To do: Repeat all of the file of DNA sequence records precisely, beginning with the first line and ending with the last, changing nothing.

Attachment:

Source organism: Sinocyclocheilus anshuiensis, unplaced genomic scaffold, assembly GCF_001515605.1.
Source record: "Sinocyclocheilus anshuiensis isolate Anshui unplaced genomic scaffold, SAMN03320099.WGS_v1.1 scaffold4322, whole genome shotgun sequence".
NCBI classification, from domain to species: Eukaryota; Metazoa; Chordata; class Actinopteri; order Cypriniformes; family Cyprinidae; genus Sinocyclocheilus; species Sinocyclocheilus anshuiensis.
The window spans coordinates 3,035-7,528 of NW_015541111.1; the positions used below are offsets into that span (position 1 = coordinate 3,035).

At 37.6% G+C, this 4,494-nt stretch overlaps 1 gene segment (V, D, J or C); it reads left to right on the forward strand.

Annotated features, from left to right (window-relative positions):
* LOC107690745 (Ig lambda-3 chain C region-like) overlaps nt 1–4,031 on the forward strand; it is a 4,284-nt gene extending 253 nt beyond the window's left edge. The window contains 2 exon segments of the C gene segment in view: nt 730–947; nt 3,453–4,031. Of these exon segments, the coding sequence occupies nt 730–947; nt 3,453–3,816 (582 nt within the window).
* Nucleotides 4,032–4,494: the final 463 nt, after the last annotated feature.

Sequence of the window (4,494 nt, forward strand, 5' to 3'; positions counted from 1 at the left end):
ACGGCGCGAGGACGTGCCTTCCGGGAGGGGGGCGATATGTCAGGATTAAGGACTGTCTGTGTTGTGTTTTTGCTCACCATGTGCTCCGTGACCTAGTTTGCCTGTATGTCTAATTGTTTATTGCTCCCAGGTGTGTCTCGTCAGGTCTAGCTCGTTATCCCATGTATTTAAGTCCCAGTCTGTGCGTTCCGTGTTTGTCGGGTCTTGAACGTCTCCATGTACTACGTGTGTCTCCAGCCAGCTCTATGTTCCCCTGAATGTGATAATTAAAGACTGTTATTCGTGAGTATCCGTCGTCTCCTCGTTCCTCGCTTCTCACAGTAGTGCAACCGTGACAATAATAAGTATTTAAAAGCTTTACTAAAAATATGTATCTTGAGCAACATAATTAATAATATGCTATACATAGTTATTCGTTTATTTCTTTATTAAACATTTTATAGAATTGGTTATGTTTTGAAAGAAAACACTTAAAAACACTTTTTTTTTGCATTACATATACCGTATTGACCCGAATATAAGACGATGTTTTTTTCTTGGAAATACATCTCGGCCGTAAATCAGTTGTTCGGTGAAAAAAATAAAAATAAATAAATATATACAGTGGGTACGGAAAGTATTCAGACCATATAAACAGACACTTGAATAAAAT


Source organism: Sinocyclocheilus anshuiensis, unplaced genomic scaffold, assembly GCF_001515605.1.
Source record: "Sinocyclocheilus anshuiensis isolate Anshui unplaced genomic scaffold, SAMN03320099.WGS_v1.1 scaffold4322, whole genome shotgun sequence".
NCBI classification, from domain to species: Eukaryota; Metazoa; Chordata; class Actinopteri; order Cypriniformes; family Cyprinidae; genus Sinocyclocheilus; species Sinocyclocheilus anshuiensis.
The window spans coordinates 3,035-7,528 of NW_015541111.1; the positions used below are offsets into that span (position 1 = coordinate 3,035).

At 37.6% G+C, this 4,494-nt stretch overlaps 1 gene segment (V, D, J or C); it reads left to right on the forward strand.

Annotated features, from left to right (window-relative positions):
* LOC107690745 (Ig lambda-3 chain C region-like) overlaps nt 1–4,031 on the forward strand; it is a 4,284-nt gene extending 253 nt beyond the window's left edge. The window contains 2 exon segments of the C gene segment in view: nt 730–947; nt 3,453–4,031. Of these exon segments, the coding sequence occupies nt 730–947; nt 3,453–3,816 (582 nt within the window).
* Nucleotides 4,032–4,494: the final 463 nt, after the last annotated feature.

Sequence of the window (4,494 nt, forward strand, 5' to 3'; positions counted from 1 at the left end):
ACGGCGCGAGGACGTGCCTTCCGGGAGGGGGGCGATATGTCAGGATTAAGGACTGTCTGTGTTGTGTTTTTGCTCACCATGTGCTCCGTGACCTAGTTTGCCTGTATGTCTAATTGTTTATTGCTCCCAGGTGTGTCTCGTCAGGTCTAGCTCGTTATCCCATGTATTTAAGTCCCAGTCTGTGCGTTCCGTGTTTGTCGGGTCTTGAACGTCTCCATGTACTACGTGTGTCTCCAGCCAGCTCTATGTTCCCCTGAATGTGATAATTAAAGACTGTTATTCGTGAGTATCCGTCGTCTCCTCGTTCCTCGCTTCTCACAGTAGTGCAACCGTGACAATAATAAGTATTTAAAAGCTTTACTAAAAATATGTATCTTGAGCAACATAATTAATAATATGCTATACATAGTTATTCGTTTATTTCTTTATTAAACATTTTATAGAATTGGTTATGTTTTGAAAGAAAACACTTAAAAACACTTTTTTTTTGCATTACATATACCGTATTGACCCGAATATAAGACGATGTTTTTTTCTTGGAAATACATCTCGGCCGTAAATCAGTTGTTCGGTGAAAAAAATAAAAATAAATAAATATATACAGTGGGTACGGAAAGTATTCAGACCATATAAACAGACACTTGAATAAAAT